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The Lagrangian and Hamilton's Principle of Least Action Click on the green arrow to return to the previous page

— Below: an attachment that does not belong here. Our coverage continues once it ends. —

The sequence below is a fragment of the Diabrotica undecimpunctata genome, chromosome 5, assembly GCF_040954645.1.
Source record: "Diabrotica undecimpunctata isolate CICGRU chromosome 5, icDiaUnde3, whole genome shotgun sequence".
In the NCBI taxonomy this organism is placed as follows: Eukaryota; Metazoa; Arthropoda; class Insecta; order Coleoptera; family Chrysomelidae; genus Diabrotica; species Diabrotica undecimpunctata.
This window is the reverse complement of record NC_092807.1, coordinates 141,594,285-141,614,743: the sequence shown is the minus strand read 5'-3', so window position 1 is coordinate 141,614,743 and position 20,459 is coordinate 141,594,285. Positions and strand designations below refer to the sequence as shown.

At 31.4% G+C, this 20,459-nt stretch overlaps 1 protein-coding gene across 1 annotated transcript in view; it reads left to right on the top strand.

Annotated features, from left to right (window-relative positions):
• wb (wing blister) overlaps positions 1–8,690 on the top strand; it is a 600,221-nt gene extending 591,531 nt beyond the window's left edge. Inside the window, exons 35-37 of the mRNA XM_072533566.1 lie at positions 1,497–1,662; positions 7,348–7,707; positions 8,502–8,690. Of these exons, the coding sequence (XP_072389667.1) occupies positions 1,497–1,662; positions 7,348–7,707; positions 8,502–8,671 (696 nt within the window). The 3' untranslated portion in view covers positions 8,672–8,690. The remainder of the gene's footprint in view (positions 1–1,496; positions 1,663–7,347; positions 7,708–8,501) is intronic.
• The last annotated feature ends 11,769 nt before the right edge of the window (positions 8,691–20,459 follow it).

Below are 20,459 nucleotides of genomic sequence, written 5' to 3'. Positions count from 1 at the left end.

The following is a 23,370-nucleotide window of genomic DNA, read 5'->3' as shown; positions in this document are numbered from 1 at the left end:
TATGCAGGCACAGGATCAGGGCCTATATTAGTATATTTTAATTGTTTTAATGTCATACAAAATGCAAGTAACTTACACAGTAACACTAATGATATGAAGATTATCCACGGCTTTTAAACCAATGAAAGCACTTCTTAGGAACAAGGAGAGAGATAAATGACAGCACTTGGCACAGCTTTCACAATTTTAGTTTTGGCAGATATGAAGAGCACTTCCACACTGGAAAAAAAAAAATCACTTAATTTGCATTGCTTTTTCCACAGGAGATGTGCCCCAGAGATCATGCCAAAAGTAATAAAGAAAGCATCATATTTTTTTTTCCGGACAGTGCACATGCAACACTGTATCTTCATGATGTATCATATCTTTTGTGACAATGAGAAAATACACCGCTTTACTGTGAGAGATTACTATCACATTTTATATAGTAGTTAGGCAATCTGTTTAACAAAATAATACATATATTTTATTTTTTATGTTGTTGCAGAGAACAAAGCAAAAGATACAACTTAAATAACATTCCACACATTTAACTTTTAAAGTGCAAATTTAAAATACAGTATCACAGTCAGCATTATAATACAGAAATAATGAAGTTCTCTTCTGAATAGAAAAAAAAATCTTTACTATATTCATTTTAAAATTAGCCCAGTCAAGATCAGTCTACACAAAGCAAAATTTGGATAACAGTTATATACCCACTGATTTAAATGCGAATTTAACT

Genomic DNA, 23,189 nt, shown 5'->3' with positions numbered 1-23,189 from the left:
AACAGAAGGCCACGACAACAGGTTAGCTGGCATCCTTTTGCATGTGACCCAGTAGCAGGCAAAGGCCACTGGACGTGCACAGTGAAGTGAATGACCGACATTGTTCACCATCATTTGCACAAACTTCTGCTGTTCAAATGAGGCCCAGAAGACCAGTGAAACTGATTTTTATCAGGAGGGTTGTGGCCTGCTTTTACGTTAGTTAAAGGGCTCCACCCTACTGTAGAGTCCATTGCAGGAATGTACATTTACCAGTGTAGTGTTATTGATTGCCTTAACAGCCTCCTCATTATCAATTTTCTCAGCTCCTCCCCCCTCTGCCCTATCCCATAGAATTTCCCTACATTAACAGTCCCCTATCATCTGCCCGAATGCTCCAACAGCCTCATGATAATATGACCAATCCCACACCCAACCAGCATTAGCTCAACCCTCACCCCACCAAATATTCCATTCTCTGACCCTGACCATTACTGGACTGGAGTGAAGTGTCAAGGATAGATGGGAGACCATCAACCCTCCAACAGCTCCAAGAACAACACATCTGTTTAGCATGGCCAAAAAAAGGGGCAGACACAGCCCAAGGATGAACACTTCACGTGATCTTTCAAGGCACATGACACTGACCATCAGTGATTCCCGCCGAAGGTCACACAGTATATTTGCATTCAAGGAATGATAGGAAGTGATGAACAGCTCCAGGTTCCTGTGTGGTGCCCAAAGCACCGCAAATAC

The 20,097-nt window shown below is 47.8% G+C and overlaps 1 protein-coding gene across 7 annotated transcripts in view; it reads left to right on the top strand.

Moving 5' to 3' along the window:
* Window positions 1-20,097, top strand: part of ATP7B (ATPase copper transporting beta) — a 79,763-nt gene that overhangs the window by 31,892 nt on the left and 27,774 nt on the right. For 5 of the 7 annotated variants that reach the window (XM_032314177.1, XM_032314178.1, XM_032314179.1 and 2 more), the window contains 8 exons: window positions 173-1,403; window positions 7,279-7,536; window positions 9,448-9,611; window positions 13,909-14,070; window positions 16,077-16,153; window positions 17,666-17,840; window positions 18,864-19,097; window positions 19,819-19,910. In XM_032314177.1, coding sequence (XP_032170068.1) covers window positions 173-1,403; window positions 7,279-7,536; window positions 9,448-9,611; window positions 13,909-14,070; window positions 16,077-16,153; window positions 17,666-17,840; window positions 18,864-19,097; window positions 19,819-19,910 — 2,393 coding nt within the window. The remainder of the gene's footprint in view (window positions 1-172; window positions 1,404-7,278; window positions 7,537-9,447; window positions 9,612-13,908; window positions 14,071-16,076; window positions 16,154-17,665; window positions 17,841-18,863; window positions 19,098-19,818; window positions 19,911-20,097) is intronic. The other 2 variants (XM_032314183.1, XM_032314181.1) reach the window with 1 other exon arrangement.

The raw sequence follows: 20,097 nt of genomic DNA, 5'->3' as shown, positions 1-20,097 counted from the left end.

Richard Feynman is widely acknowledged as one of the finest 20th century physicist that has lived and his doctoral thesis was titled "The Principle of Least Action in Quantum Mechanics". Newton' laws of motion can be derived from this principle and is applicable in many branches of science. First expressed by the mathematician Maupertuis (1698 - 1759)- "Nature is thrifty in all its ways", variants of the principle are found in the works of other famous mathematicians (Gauss and Fermat). Fermat expressed "The path taken between two points by a ray of light is the path that can be traversed in the least time" and from this some laws of reflection and refraction can be determined.Other matematicians such as Euler and Lagrange (co founder of variational calculus) began to give the principle a more formal mathematical basis and this was developed later by Hamilton. The principle of least action has, to me, similarity to the observation that systems in equilibrium migrate to a state of minimal energy and moreoften this energy state is one where the energy may not be used again analogous to the concept of entropy where energy is continously degraded in processes to a state where is no longer useful. The point that fascinates me is that nature acts without knowledge of the laws of science or mathematics that humans have formulated and as such may simply be obeying a few natural principles of which the manifestations are myriad and complex.